Atopic Dermatitis and Psoriasis

In the case of AD, the topical application of probiotic bacterial strains can already lead to an improvement. The influence of a vaginal delivery versus a Caesarean section with regard to the microbial colonisation of the child is especially significant for AD. The pre- and postnatal probiotic supplementation of children could possibly also reduce the risk of developing AD. Various bacterial metabolites such as free phenols and paracresol can disrupt the epidermal barrier and thus promote the development of the skin disease. Indeed, increased intestinal permeability has been described in the case of AD as compared to healthy persons. The mutual influence of vitamin D and probiotics is also interesting, given the concomitant identification of decreased vitamin D levels in correlation to the severity of AD and also of psoriasis. In the latter case, the significance of short-chain fatty acids which arise from intestinal bacteria through fermentation was able to be demonstrated in the regulation of Th-17 cells such that there may be a connection here as well between the gut and the skin.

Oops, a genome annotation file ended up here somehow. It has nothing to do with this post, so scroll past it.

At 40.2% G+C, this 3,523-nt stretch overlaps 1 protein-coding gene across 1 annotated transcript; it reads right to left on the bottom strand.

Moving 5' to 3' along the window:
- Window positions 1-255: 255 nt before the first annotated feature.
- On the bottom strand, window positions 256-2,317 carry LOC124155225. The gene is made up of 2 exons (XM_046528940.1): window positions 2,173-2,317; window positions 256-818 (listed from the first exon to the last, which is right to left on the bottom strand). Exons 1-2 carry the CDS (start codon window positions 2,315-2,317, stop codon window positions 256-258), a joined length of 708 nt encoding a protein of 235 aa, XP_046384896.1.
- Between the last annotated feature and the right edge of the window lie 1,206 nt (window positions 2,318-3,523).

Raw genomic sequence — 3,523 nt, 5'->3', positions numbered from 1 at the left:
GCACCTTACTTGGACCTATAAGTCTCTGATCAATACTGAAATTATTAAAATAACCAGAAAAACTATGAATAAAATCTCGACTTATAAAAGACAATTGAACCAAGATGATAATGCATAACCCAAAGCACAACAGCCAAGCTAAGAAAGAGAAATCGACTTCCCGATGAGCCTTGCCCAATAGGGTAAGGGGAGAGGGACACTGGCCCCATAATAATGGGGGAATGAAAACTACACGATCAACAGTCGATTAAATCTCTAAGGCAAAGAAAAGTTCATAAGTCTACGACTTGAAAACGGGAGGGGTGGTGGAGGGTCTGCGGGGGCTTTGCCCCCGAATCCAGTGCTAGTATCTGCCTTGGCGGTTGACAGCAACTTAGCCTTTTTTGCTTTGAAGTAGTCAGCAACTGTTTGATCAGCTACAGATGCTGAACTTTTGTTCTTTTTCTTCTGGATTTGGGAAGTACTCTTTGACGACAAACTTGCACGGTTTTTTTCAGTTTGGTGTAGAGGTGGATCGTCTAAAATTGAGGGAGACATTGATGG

Acne Vulgaris and Others

Apart from an abnormal colonisation of the skin in the case of acne vulgaris as a topic which has been investigated for a long time, diets and – recently proven – the gut microbiome are also important. In patients, the intestinal microorganisms can induce the insulin-like growth factor IGF-1 and produce lipopolysaccharides, which are both pathogenetically involved. A study was in fact able to demonstrate the reduction in IGF-1 and an improvement in the clinical condition when the probiotic Lactobacillus rhamnosus SP1 was taken for 12 weeks.

The extent to which other skin diseases, such as hidradenitis suppurativa, erythema nodosum and pyoderma gangraenosum, which are frequently associated with chronic inflammatory bowel diseases, are mediated via a disrupted gut microbiome and in which probiotics play an important role remains to be investigated.

Conclusion for Clinical Practice

Overall, the disruption in homeostasis in gut flora is significant not only for the gut itself but evidently also for other organs, such as the skin. Whether topical probiotics or a combination of oral and topical probiotics are effective must be demonstrated in controlled clinical studies with clearly defined inclusion and exclusion criteria as well as clinical endpoints.

I hereby declare that there are no conflicts of interest with regard to this commentary.

This article was first published in Karger Kompass Autoimmun 2020;2:106–107.